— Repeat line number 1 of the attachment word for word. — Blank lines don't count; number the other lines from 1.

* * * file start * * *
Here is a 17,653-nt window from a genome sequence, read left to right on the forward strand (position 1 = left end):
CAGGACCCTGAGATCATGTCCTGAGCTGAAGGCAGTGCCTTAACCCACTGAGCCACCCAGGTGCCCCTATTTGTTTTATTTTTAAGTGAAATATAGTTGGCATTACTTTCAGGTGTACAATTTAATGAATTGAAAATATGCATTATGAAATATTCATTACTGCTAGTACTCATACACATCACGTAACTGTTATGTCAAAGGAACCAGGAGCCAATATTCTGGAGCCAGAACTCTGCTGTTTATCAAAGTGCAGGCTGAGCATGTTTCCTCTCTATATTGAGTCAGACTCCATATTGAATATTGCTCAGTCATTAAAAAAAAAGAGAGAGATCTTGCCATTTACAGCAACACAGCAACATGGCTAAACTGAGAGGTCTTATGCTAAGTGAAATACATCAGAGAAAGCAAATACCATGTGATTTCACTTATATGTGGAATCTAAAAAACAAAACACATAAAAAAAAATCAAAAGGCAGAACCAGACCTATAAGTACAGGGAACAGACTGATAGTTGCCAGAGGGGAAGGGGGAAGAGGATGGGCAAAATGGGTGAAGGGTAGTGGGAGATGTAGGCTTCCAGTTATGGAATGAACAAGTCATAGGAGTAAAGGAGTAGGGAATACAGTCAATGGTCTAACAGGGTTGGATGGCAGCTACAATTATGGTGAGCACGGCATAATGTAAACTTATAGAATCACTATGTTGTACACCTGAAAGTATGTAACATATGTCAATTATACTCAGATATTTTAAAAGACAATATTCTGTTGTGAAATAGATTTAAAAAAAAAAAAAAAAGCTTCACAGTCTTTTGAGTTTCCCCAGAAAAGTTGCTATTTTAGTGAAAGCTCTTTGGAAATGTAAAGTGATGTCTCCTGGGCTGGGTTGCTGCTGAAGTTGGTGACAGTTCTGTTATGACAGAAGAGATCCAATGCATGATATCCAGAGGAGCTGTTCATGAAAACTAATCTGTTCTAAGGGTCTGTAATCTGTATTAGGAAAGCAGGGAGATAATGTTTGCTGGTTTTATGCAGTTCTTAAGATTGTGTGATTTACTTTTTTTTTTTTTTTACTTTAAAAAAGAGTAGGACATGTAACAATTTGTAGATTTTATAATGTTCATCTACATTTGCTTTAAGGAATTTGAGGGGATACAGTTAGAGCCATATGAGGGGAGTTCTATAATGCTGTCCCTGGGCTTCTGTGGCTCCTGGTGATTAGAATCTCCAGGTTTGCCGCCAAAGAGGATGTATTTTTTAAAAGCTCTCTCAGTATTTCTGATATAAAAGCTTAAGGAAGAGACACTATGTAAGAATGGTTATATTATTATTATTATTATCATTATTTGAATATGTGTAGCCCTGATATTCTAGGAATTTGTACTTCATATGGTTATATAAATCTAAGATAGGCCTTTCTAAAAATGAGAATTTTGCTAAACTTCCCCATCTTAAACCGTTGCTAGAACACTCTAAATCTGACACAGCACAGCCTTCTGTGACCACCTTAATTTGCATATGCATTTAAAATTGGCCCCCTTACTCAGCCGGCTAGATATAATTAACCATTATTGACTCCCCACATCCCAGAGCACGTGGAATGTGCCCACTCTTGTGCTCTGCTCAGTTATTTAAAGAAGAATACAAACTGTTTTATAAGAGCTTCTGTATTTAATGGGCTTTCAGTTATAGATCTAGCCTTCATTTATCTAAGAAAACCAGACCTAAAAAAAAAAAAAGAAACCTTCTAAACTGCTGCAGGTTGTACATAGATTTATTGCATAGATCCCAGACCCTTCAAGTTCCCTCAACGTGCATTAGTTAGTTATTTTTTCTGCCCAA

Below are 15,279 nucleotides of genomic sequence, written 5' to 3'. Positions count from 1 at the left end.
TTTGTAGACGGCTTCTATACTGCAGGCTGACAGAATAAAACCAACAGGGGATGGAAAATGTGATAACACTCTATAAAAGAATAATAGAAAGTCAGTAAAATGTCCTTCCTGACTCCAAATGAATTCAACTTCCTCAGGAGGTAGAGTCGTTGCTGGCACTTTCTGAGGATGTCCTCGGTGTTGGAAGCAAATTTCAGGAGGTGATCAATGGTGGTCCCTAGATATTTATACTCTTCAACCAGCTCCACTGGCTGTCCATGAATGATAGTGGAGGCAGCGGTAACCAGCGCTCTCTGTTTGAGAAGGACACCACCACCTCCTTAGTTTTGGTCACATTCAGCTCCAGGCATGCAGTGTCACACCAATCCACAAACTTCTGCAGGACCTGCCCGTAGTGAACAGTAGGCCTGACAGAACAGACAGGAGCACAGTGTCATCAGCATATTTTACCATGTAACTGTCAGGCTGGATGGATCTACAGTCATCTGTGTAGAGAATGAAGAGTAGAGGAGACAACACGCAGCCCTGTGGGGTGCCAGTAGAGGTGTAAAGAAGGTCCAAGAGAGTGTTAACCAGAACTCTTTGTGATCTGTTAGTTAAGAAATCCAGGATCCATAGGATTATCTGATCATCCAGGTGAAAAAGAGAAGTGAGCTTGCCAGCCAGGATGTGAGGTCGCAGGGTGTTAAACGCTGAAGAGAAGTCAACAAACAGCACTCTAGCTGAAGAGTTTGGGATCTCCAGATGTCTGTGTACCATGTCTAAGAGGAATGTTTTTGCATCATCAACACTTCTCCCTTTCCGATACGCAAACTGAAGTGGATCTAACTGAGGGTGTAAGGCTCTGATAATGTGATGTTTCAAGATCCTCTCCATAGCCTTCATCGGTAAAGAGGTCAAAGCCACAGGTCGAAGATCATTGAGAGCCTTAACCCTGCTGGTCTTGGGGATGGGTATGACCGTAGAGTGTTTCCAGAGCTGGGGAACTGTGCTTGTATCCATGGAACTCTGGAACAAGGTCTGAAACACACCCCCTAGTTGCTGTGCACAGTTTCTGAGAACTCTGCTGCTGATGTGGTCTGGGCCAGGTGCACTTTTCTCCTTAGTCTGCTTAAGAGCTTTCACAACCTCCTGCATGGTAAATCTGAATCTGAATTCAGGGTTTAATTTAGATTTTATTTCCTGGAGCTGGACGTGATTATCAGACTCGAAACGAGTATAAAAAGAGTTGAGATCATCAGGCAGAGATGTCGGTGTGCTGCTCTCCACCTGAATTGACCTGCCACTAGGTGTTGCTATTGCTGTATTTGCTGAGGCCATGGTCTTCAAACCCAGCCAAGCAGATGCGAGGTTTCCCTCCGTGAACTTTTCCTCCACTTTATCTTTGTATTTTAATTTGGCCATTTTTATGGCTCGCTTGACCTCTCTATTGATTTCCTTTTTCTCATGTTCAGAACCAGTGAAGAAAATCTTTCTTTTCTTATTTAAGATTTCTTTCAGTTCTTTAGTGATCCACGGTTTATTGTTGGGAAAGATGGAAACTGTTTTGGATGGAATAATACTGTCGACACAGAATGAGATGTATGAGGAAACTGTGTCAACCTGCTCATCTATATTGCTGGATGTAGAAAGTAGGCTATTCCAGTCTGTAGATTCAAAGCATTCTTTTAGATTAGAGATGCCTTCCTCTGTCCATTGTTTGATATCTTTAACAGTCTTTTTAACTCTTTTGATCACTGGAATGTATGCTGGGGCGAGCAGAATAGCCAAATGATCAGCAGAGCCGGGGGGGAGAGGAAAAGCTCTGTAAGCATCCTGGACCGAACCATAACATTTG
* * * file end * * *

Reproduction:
Here is a 17,653-nt window from a genome sequence, read left to right on the forward strand (position 1 = left end):